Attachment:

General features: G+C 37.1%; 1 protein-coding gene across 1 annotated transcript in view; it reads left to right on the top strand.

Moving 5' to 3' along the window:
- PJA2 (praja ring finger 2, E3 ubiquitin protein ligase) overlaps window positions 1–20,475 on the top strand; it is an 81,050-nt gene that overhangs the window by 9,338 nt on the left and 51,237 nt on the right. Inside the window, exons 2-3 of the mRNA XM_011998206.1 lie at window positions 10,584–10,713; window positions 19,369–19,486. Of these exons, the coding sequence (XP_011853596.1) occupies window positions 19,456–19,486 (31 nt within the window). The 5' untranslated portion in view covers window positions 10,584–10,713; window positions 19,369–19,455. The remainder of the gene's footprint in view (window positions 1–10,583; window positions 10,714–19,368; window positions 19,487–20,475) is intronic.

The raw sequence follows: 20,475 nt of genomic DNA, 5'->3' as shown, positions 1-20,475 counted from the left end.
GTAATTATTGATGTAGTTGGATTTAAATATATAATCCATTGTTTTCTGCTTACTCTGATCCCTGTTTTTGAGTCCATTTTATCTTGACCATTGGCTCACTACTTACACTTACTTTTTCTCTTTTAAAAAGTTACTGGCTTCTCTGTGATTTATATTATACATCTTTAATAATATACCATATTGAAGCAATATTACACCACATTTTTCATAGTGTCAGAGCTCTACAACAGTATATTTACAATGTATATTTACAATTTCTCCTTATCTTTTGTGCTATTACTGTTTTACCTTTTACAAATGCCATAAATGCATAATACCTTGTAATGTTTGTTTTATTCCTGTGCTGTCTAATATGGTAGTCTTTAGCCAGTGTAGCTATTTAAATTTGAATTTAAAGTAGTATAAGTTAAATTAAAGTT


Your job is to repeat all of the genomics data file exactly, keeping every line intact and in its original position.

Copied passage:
General features: G+C 37.1%; 1 protein-coding gene across 1 annotated transcript in view; it reads left to right on the top strand.

Moving 5' to 3' along the window:
- PJA2 (praja ring finger 2, E3 ubiquitin protein ligase) overlaps window positions 1–20,475 on the top strand; it is an 81,050-nt gene that overhangs the window by 9,338 nt on the left and 51,237 nt on the right. Inside the window, exons 2-3 of the mRNA XM_011998206.1 lie at window positions 10,584–10,713; window positions 19,369–19,486. Of these exons, the coding sequence (XP_011853596.1) occupies window positions 19,456–19,486 (31 nt within the window). The 5' untranslated portion in view covers window positions 10,584–10,713; window positions 19,369–19,455. The remainder of the gene's footprint in view (window positions 1–10,583; window positions 10,714–19,368; window positions 19,487–20,475) is intronic.

The raw sequence follows: 20,475 nt of genomic DNA, 5'->3' as shown, positions 1-20,475 counted from the left end.
GTAATTATTGATGTAGTTGGATTTAAATATATAATCCATTGTTTTCTGCTTACTCTGATCCCTGTTTTTGAGTCCATTTTATCTTGACCATTGGCTCACTACTTACACTTACTTTTTCTCTTTTAAAAAGTTACTGGCTTCTCTGTGATTTATATTATACATCTTTAATAATATACCATATTGAAGCAATATTACACCACATTTTTCATAGTGTCAGAGCTCTACAACAGTATATTTACAATGTATATTTACAATTTCTCCTTATCTTTTGTGCTATTACTGTTTTACCTTTTACAAATGCCATAAATGCATAATACCTTGTAATGTTTGTTTTATTCCTGTGCTGTCTAATATGGTAGTCTTTAGCCAGTGTAGCTATTTAAATTTGAATTTAAAGTAGTATAAGTTAAATTAAAGTT